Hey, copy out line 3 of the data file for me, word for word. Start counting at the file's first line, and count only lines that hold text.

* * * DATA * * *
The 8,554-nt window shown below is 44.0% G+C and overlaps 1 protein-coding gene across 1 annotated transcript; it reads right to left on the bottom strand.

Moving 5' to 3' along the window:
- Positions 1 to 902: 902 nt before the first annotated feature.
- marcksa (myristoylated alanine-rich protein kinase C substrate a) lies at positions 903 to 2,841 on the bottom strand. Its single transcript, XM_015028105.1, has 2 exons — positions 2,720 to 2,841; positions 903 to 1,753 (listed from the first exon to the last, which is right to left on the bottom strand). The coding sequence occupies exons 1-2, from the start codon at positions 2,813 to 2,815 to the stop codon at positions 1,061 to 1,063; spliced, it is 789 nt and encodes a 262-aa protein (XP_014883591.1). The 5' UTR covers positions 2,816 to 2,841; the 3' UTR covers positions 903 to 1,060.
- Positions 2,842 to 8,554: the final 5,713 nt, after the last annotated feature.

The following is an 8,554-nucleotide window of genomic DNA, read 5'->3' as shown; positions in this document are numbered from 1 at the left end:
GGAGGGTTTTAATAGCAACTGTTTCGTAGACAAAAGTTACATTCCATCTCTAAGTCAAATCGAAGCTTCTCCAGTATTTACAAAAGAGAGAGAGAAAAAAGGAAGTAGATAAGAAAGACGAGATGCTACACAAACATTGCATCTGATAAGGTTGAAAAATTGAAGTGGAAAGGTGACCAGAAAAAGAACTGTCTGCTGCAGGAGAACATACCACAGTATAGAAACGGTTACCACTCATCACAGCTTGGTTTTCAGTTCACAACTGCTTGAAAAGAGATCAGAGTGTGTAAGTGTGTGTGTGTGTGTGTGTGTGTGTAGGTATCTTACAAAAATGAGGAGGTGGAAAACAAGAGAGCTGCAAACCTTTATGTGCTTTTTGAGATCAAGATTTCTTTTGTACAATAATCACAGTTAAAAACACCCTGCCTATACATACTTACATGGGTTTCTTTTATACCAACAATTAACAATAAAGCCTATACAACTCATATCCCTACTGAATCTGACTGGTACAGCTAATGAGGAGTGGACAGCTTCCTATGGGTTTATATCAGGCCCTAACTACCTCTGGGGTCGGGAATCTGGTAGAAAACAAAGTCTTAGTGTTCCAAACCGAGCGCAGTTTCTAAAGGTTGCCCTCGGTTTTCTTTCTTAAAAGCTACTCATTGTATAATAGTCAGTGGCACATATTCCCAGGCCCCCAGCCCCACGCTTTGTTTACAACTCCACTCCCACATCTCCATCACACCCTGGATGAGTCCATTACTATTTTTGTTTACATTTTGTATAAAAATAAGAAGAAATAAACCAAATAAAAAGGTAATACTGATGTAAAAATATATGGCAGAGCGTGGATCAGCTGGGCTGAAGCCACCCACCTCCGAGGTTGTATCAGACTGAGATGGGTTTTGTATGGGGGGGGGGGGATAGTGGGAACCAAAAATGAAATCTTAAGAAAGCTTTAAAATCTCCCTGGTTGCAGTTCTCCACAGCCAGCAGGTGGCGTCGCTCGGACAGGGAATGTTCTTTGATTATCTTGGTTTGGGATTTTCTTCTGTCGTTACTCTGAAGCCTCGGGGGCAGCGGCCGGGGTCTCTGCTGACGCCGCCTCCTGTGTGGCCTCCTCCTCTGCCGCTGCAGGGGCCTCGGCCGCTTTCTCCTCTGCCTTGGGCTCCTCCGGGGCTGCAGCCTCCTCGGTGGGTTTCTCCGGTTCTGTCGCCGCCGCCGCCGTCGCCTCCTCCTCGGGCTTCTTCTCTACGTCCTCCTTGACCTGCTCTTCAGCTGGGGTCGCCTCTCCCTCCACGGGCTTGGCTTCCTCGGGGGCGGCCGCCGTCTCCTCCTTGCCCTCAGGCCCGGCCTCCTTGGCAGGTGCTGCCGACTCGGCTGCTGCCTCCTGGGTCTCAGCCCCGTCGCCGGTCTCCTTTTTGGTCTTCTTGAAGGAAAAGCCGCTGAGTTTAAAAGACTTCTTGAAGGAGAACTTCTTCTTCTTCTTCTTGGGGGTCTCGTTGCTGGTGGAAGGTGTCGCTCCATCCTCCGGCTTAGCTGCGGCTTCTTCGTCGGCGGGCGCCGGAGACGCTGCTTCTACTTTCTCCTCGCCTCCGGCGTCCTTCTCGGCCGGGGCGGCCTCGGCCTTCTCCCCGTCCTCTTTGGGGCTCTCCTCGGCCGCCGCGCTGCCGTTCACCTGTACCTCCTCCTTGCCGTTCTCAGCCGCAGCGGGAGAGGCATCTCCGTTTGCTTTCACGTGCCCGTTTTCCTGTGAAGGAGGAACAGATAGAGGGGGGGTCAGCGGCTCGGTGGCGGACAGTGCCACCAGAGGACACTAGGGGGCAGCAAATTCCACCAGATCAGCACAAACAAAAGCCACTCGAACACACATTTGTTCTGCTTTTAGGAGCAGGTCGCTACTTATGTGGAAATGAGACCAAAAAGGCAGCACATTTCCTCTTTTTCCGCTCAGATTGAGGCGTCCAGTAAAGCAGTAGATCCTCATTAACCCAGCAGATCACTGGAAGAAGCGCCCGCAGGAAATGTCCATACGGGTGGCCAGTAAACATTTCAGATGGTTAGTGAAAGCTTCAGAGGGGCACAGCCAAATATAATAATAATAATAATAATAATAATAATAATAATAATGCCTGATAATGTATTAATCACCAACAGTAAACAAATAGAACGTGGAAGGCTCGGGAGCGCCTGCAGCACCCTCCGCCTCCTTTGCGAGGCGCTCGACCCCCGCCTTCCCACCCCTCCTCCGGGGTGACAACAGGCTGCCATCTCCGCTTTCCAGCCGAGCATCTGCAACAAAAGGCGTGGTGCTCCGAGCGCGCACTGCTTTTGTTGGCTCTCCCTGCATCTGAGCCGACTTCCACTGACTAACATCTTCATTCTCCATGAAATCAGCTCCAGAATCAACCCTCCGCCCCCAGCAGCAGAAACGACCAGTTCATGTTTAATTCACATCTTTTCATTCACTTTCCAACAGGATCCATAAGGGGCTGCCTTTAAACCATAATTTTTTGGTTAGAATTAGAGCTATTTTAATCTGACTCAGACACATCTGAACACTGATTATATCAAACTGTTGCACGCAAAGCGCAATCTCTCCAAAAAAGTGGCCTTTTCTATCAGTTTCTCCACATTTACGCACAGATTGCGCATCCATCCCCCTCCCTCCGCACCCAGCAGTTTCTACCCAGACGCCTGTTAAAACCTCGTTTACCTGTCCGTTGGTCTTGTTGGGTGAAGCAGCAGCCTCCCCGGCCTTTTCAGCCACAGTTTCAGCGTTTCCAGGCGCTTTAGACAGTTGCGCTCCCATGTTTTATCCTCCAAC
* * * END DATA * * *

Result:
- Positions 1 to 902: 902 nt before the first annotated feature.